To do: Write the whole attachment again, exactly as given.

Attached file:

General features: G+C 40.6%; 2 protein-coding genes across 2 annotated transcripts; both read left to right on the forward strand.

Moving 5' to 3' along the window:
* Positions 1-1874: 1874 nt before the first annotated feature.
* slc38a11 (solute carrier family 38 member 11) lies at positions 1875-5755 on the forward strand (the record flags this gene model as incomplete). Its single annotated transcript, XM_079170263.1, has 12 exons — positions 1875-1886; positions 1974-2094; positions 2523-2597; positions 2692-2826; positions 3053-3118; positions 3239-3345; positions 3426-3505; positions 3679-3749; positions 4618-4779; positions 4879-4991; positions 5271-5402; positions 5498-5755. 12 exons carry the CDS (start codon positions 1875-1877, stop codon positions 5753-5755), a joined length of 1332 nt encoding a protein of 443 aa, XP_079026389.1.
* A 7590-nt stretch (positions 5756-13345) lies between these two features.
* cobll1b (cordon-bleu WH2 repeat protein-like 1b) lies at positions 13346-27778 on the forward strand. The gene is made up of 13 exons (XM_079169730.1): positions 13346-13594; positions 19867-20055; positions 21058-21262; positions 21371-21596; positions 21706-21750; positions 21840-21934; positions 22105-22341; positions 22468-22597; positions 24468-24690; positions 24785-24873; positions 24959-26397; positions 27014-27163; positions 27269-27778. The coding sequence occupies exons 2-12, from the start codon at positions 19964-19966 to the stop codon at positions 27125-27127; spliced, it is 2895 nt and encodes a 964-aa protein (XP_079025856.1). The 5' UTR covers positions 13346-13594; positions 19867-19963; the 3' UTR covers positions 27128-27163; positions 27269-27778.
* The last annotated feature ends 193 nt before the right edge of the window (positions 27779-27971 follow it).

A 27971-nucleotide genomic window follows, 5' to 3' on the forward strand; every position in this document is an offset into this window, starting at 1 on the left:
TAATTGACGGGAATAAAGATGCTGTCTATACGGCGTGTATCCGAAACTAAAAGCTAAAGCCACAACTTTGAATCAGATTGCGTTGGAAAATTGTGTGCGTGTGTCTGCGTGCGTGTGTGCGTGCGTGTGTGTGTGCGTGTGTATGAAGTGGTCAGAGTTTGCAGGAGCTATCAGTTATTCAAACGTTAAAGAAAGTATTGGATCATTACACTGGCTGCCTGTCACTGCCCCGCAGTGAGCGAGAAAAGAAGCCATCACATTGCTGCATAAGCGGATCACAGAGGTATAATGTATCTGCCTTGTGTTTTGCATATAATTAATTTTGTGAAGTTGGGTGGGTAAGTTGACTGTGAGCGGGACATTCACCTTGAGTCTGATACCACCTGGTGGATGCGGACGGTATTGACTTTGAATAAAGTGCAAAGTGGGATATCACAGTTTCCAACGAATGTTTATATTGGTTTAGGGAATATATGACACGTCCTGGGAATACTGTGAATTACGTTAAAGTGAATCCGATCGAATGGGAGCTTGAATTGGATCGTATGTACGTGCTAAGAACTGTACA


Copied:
General features: G+C 40.6%; 2 protein-coding genes across 2 annotated transcripts; both read left to right on the forward strand.

Moving 5' to 3' along the window:
* Positions 1-1874: 1874 nt before the first annotated feature.
* slc38a11 (solute carrier family 38 member 11) lies at positions 1875-5755 on the forward strand (the record flags this gene model as incomplete). Its single annotated transcript, XM_079170263.1, has 12 exons — positions 1875-1886; positions 1974-2094; positions 2523-2597; positions 2692-2826; positions 3053-3118; positions 3239-3345; positions 3426-3505; positions 3679-3749; positions 4618-4779; positions 4879-4991; positions 5271-5402; positions 5498-5755. 12 exons carry the CDS (start codon positions 1875-1877, stop codon positions 5753-5755), a joined length of 1332 nt encoding a protein of 443 aa, XP_079026389.1.
* A 7590-nt stretch (positions 5756-13345) lies between these two features.
* cobll1b (cordon-bleu WH2 repeat protein-like 1b) lies at positions 13346-27778 on the forward strand. The gene is made up of 13 exons (XM_079169730.1): positions 13346-13594; positions 19867-20055; positions 21058-21262; positions 21371-21596; positions 21706-21750; positions 21840-21934; positions 22105-22341; positions 22468-22597; positions 24468-24690; positions 24785-24873; positions 24959-26397; positions 27014-27163; positions 27269-27778. The coding sequence occupies exons 2-12, from the start codon at positions 19964-19966 to the stop codon at positions 27125-27127; spliced, it is 2895 nt and encodes a 964-aa protein (XP_079025856.1). The 5' UTR covers positions 13346-13594; positions 19867-19963; the 3' UTR covers positions 27128-27163; positions 27269-27778.
* The last annotated feature ends 193 nt before the right edge of the window (positions 27779-27971 follow it).

A 27971-nucleotide genomic window follows, 5' to 3' on the forward strand; every position in this document is an offset into this window, starting at 1 on the left:
TAATTGACGGGAATAAAGATGCTGTCTATACGGCGTGTATCCGAAACTAAAAGCTAAAGCCACAACTTTGAATCAGATTGCGTTGGAAAATTGTGTGCGTGTGTCTGCGTGCGTGTGTGCGTGCGTGTGTGTGTGCGTGTGTATGAAGTGGTCAGAGTTTGCAGGAGCTATCAGTTATTCAAACGTTAAAGAAAGTATTGGATCATTACACTGGCTGCCTGTCACTGCCCCGCAGTGAGCGAGAAAAGAAGCCATCACATTGCTGCATAAGCGGATCACAGAGGTATAATGTATCTGCCTTGTGTTTTGCATATAATTAATTTTGTGAAGTTGGGTGGGTAAGTTGACTGTGAGCGGGACATTCACCTTGAGTCTGATACCACCTGGTGGATGCGGACGGTATTGACTTTGAATAAAGTGCAAAGTGGGATATCACAGTTTCCAACGAATGTTTATATTGGTTTAGGGAATATATGACACGTCCTGGGAATACTGTGAATTACGTTAAAGTGAATCCGATCGAATGGGAGCTTGAATTGGATCGTATGTACGTGCTAAGAACTGTACA